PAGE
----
Physician Burnout: Does it Impact Patient Experience and Reduce Patient Safety?
“Burnout” has become a buzzword in the healthcare industry and is defined as a work syndrome that has three key components: emotional exhaustion, depersonalization, and a lack of personal accomplishment.
Physician burnout is at an all-time high and has risen to alarming levels, according to a recent study done by Mayo Clinic.
The results show that over 60 percent of physicians surveyed reported at least one symptom of burnout at the end of 2021 and the beginning of 2022. Only 30 percent felt satisfied with their work-life balance, compared with 43 percent five years earlier.
Burnout has the potential to jeopardize quality of care and patient outcomes
Burnout doesn’t just take a toll on physicians, but also on patients, and the entire healthcare industry. As these symptoms of burnout linger, they wreak havoc on the patient-provider relationship and erode the patient experience.
Burned out physicians are more likely to make errors that could result in patient safety concerns.
A recent study shows that physician burnout was associated with double the risk of patient safety incidents compared with no patient safety incidents.
Burn out can also result in a loss of empathy for patients which could have a dangerous impact on the patient-provider relationship.
As doctors experience burnout, they don’t have the emotional capacity to connect with patients properly which results in poor patient-provider interaction, and patients seeking care simply do not want to interact with a doctor who is unhappy, distracted or too exhausted.
One of the main reasons that contributed to the physician burnout was that rather than focusing on patient relationships and treating the patient, there was heavy workload regarding performing administrative tasks like spending hours each day with EHRs for documentation requirements and paperwork.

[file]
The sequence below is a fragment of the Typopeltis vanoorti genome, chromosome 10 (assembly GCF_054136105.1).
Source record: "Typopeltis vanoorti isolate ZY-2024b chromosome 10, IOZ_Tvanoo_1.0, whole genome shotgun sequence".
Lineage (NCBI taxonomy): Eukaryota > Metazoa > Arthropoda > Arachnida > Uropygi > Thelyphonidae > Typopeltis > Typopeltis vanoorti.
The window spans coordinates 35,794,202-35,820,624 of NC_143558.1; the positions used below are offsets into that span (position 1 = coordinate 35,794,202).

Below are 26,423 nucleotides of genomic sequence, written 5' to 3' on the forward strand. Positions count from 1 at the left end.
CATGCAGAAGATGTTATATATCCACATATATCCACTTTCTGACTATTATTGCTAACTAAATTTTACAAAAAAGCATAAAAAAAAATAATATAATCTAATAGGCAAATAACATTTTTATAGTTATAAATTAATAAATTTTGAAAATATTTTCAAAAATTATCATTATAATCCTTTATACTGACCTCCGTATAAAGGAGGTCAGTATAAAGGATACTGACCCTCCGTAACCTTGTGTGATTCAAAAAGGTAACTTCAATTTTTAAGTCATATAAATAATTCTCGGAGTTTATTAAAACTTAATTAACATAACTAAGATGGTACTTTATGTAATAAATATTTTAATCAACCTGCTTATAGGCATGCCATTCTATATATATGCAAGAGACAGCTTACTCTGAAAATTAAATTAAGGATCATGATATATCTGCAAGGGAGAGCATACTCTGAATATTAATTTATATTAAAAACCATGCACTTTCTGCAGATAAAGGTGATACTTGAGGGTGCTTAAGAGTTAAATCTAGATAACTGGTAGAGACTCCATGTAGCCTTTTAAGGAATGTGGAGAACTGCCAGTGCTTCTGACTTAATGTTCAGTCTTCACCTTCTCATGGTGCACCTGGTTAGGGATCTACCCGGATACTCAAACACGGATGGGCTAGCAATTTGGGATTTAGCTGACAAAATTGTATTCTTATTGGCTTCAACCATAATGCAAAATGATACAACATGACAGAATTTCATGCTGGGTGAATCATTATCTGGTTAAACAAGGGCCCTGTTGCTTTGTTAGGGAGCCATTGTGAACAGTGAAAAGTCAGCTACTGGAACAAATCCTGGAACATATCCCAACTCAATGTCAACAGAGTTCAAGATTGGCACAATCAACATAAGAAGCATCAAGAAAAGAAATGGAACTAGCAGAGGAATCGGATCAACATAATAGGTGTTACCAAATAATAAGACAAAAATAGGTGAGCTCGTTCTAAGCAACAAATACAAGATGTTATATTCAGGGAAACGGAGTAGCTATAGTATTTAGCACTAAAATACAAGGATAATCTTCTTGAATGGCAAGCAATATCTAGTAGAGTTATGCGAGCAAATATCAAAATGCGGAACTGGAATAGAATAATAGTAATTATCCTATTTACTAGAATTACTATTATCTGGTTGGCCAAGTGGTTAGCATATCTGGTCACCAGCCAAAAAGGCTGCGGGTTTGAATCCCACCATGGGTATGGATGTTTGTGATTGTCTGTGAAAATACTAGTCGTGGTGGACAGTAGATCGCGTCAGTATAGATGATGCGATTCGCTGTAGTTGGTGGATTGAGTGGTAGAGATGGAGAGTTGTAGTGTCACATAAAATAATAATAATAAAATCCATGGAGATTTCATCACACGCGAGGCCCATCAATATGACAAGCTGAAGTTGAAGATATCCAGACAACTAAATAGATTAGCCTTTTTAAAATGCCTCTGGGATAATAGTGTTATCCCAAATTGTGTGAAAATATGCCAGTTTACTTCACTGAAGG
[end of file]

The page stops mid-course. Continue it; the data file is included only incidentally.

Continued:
Physician burnout is prevalent across healthcare settings and should be a top priority for all health systems and policy makers, because burnout not just affects the physician but also poisons patient experience.
Helping physicians combat burnout
The mental well-being of physicians is vital for all healthcare systems, and for patient quality of care, because healthy, engaged physicians generally provide better care than unhealthy, exhausted physicians.
According to AccessNurse’s data, our clients’ primary objectives for having our service is to relieve their providers of after-hours call duty so their providers experience a healthy work-life balance.
Healthcare systems leveraging AccessNurse Telephone Triage service have seen success in guiding their patients to the appropriate level of care and also help to address physician burnout by minimizing physicians after hours and on-call responsibilities.
By utilizing a telephone nurse triage service, physicians can ensure that their patients are receiving quality care and timely guidance by a highly qualified telephone triage nurse based on the gold standard Schmitt-Thompson triage guidelines.
Roadmap for change by increasing awareness
There is no single solution to eliminate physician burnout, but changing the mindset that physicians are always supposed to be “resilient” and being aware of this issue is the first step towards change.
Providing them with good work-life balance, allowing them to recharge themselves, and assistance for stress management can help many physicians.
If we don’t take action right away, tragically, a lot of dedicated and enthusiastic doctors will burn out, and some may decide to change their career, which will lead to a loss of expertise for patients and a reduction in patient safety.
AccessNurse continues to stand united with our healthcare partners to ensure quality patient care. If your organization needs support with nurse triage calls during this fall season, click here to start your journey with AccessNurse.